This is a tale, or perhaps tail, of two of the newest entries in the fast-growing doggy day care business.
They both opened last November and represent two sides of the $60 billion pet care industry.
The larger of the two is the most recent Camp Bow Wow franchise to open in the metro area.
Camp Bow Wow itself was founded in Denver about 15 years ago and is based in Broomfield.
Camp Bow Wow is ranked No. 1 in the pet category on the Entrepreneur Franchise 500 list.
In the first half of last year, the most current numbers available, Camp Bow Wow outpaced the pet care industry in both revenue and franchise sales growth.
While the overall industry grew by 5 percent, Camp Bow grew almost three times as fast, with a 13 percent year-over-year growth.
Gina Paradiso is no stranger to Camp Bow Wow.
She opened a Camp Bow Wow in Parker in 2009.
More recently, she opened the 10,000-square-foot Camp Wow Centennial, which she believes is the largest in the metro area.
(A similar sized Camp Bow Wow, however, opened in Westminster last summer.)
A typical-sized Camp Bow Wow has 7,500 sf.
“Having owned and operated Camp Bow Wow Parker for nine years, we are thrilled to be able to offer the same premier dog day care and overnight camp to pet parents in the Centennial community,” Paradiso said.
“Our experienced team’s top priority is not only to provide local dogs with a safe and fun environment that will feel like a second home, but to also offer pet parents peace of mind that their dogs are in great hands,” she added.
The energy-efficient facility at 7009 S. Kenton St. is loaded with amenities to pamper pets.
- A newly constructed, stand-alone building;
- Large indoor and outdoor play areas;
- Certified camp counselors;
- Luxury pet suites;
- Spacious cabins with “comfy cots,” including 10 “Teacup Cabins;”
- Overnight campers; and
- A 24-hour monitoring system.
“We are extremely eco-friendly,” according to Paradiso.
Camp Bow Wow Centennial utilized the latest in building materials to keep everything cool or warm inside depending on season.
“We have a lot of windows to let in natural light as to not waste energy,” according to Paradiso.
“All of the bulbs in the building are also eco-friendly. Our cleaning supplies are enzyme based, which has less of a negative impact on the environment.”
Camp Bow Wow Centennial is in a high-demographic area.
The average household income is $117,038 in a 3-mile radius and $107,945 in a 5-mile radius, according to CoStar. The median household income is $89,802 within a 3-mile radius and $83,781 within a 5-mile radius.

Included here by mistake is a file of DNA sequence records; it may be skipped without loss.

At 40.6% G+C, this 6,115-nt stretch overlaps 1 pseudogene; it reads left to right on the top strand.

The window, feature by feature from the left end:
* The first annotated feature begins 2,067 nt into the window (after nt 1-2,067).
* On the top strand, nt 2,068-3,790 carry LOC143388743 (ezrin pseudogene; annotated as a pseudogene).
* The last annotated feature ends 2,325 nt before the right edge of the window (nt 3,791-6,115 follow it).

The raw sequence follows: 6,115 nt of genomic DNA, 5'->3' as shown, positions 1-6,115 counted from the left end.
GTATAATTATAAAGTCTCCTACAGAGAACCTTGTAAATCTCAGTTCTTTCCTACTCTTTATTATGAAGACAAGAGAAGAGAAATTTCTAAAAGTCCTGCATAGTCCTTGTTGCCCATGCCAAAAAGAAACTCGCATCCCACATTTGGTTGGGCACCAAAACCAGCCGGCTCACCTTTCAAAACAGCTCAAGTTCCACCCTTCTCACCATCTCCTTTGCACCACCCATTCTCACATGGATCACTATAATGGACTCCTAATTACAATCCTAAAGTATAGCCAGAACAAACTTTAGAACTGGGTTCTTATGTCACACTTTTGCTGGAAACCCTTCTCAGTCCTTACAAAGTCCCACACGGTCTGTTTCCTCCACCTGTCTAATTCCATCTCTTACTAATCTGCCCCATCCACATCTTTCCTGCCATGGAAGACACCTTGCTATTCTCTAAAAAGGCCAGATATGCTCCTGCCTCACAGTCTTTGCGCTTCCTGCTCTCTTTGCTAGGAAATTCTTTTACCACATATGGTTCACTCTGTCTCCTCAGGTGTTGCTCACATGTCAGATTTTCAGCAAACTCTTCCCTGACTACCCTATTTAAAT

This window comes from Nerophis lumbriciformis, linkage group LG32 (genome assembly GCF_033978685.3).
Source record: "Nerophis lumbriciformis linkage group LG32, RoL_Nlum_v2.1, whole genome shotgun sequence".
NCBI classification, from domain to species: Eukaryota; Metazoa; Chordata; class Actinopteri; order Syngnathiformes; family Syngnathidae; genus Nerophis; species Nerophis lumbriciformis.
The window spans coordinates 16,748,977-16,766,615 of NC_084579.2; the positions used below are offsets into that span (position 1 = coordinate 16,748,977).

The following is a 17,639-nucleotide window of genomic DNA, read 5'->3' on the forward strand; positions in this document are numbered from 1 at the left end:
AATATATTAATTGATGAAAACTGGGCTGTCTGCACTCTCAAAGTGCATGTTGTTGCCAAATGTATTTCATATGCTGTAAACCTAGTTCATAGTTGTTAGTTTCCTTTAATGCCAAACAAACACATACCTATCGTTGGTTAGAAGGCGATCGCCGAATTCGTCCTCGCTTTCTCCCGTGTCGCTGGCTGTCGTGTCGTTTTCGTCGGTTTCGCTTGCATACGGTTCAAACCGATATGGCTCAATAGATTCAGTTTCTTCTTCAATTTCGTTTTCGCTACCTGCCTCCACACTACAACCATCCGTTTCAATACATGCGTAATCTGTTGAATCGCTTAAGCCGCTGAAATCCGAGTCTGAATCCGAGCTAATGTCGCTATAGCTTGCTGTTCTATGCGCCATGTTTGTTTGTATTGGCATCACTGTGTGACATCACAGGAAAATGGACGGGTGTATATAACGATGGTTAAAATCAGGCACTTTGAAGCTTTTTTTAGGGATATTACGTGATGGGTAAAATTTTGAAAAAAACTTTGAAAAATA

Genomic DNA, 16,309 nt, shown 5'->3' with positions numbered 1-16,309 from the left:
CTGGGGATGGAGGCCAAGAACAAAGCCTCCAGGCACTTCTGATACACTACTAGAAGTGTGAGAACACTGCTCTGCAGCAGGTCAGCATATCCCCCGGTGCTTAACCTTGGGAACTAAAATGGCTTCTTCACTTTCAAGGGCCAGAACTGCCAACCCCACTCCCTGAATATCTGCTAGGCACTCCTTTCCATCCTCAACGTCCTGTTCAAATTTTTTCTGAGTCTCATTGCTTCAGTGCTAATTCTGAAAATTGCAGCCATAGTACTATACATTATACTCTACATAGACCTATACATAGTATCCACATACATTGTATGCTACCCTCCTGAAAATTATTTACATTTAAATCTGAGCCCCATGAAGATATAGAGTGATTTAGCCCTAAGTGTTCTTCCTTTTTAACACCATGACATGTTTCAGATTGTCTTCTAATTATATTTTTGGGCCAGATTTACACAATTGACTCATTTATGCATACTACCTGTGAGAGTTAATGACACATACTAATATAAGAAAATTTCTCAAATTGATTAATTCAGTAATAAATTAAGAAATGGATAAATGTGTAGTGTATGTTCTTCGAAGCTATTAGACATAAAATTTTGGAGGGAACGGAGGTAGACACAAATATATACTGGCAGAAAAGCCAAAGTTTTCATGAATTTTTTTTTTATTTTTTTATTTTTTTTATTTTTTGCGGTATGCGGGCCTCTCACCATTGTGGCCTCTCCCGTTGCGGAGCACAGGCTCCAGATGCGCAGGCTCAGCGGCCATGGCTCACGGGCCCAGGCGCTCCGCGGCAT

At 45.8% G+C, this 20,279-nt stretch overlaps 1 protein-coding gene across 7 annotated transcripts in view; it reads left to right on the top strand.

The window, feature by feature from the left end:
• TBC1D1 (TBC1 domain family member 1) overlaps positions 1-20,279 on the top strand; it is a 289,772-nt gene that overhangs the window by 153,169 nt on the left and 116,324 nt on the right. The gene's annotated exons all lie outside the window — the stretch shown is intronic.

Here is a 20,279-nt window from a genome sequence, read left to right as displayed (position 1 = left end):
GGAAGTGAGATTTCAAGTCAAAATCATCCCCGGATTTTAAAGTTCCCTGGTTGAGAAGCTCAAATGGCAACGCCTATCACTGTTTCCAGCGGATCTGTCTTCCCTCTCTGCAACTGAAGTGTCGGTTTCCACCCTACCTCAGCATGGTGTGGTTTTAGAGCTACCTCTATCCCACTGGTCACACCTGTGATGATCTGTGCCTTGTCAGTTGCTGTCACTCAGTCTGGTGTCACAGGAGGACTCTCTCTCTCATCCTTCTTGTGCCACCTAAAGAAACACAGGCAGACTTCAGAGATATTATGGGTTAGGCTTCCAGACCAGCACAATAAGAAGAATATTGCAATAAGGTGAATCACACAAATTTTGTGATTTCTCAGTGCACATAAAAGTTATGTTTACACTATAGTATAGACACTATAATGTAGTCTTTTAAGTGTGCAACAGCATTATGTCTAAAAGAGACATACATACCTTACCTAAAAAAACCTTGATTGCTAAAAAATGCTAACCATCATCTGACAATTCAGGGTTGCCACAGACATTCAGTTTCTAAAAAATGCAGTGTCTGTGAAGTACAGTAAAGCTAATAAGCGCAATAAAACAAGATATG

In addition, within a 5-mile radius, residents spend $89.8 million annually on hobbies, pets and toys, according to CoStar.
Christina Russell, president of Camp Bow Wow, is “thrilled” by the Centennial store.
“We’re excited that that Gina and her team will continue to serve as great representatives of the brand and deliver our message of happy, healthy pets and happy, healthy people at her second location,” Russell added.
At the other end of the spectrum, Michael “Gunner” Stanson and his wife Dru Davis, longtime pet lovers, changed careers and opened the Bear Creek Pet Resort at 3225 S. Wadsworth Blvd., Suite F, in the Westgate Centre, a neighborhood retail center built in 1985 in Lakewood.
“Business has been pretty good, actually,” Stanson said.
“Over Christmas, we had 40 dogs and one cat, and we estimated that was about a third of our capacity,” he said.
He expects to compete against the large franchise operators by providing “exceptional customer service. We pride ourselves on providing each animal with individual attention. We want every dog to have minimal cage time and maximum outdoor and play time.”
There are 327,593 residents living within a 5-mile radius of the Bear Creek Pet Resort, which is about 100,000 more than the population in the same radius around Camp Bow Wow Centennial.
And while the median income within a 5-mile radius is $61,329, about $20,000 less than around the Camp Bow Wow Centennial, the larger population around the Lakewood facility spends $96.3 million on hobbies, pets and toys, about $7 million more than in the Centennial area.
“There has been a strong influx of people in the area and because of the strong economy, people have more discretionary dollars they are spending more money on their pets,” Stanson said.
Stanson believes he can successfully compete against the bigger, corporate operators.
“We would not have jumped into this if we did not see a strong upside,” Stanson said.
Also, he boards cats, in addition to dogs, while some facilities are dog-only operations, he said.
Stanson does not believe that the pet care boarding business is oversaturated.
He recently was told by an official from the Pet Animal Care Facilities Act, the licensing and inspection program dedicated to protecting the health and well-being of animals in pet care facilities throughout Colorado, that there is enough demand for 10 more pet care facilities in the metro area.